Malaysia’s opposition party has won a historic election last week, beating the long-ruling Barisan Nasional party that had been in power since the country’s independence from Britain in 1957.
A win for Pakatan Harapan (PH), led by former Prime Minister Tun Dr Mahathir Mohammad, is expected to usher in changes across the country, although the impact on real estate will take longer to play out. Mahathir Mohammad has now been sworn in as Malaysia’s seventh Prime Minister following the win.
While campaigning, the PH party promised several reforms, most pertinently limiting the tenures of the Prime Minister and first ministers of states to just two terms. There were also pledges to abolish the goods and services tax, introduce more affordable housing, and investigate scandal-plagued state investment firm 1Malaysia Development Berhad.
PH, which won 122 seats out of 222, has shown “that they are equally business-friendly to foreign investors as the former ruling party,” points out YY Lau, Managing Director, JLL Malaysia. “We believe this will provide continuity to past policies aimed at attracting foreign investment into Malaysia.”
Chinese investment to be reviewed
While campaigning, the PH party raised alarm over the influx of Chinese investment to Malaysia. Mahathir previously stated he would review some of the mega- Chinese projects if re-elected.
“Not all Chinese investments are seen in negative light,” says Lau. For instance, Chinese tourism is booming, and PH is well aware of the current economic benefits that Malaysia has with China in terms of trade, investments and its tourism industry.
The Chinese government has introduced further policies that favour industrial development in Malaysia, over residential.
PH’s manifesto has also pledged to encourage continued investment from “China and other Asian countries, although it is expected that there would be more scrutiny and transparency for the award of high-impact real estate projects, going forward.”
The issue of affordable housing will remain on the government’s agenda. The Valuation and Property Services Department of Malaysia reported in April this year that a total of 24,738 completed residential units remain unsold, a 67.2 percent increase from last year.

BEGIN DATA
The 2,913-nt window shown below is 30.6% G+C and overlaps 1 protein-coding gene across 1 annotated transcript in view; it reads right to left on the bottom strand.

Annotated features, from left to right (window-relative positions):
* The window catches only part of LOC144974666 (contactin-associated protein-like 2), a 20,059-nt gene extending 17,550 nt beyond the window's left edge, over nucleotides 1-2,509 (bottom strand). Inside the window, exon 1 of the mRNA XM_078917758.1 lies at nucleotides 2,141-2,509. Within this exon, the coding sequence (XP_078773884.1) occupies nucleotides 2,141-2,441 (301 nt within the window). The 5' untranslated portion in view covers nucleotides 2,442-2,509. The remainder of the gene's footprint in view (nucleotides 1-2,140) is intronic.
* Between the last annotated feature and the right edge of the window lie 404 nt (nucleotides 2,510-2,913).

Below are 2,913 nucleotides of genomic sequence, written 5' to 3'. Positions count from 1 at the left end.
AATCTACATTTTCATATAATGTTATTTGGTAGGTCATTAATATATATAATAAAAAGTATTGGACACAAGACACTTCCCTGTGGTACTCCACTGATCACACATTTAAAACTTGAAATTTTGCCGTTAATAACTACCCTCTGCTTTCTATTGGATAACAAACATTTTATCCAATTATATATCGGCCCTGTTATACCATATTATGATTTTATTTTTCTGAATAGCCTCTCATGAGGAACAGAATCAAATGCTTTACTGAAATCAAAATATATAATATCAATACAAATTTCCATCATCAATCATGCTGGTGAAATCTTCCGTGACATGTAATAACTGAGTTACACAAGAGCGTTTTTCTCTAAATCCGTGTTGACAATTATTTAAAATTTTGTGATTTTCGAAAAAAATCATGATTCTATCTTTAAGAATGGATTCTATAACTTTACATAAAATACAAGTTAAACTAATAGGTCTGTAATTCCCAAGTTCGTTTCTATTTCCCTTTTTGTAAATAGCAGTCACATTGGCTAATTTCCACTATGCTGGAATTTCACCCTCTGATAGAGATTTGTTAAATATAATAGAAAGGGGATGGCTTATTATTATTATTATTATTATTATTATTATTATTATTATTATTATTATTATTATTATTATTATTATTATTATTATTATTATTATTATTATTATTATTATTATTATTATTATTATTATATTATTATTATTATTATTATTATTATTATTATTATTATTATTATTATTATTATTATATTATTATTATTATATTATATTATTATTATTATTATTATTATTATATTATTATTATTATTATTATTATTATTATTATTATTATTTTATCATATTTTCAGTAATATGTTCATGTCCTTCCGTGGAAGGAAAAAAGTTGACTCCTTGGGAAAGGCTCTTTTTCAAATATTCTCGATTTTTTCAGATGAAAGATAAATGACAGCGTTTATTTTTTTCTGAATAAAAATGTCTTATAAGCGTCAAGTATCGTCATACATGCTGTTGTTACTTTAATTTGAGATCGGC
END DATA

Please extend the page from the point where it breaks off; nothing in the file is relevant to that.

Part of PH’s election promises were to introduce a million affordable houses in 10 years should it emerge victorious and the removal of GST, which is currently imposed on the transactions of commercial buildings while residential is tax-exempt.
“It will take some time for the new government to settle in and implement measures that have been promised during the election to show a clear direction for the economy,” says Lau. “Malaysia is experiencing its fastest growth in three years, with GDP at 5.9 percent in 2017 and the new government will want to ensure it retains its momentum.”
As a veteran, Prime Minister Mahathir will likely prove reassuring for investors, says Lau.
“Under his stewardship, Malaysia emerged relatively unscathed from one of the most trying situations during the Asian Financial Crisis in 1997.”
With an experienced hand on the helm, the negative publicity that has plagued the nation over 1MDB should be put to rest, while ensuring better transparency in future government projects.
“Malaysians have voted with the hope of a cleaner, stronger and credible future.,” says Lau.
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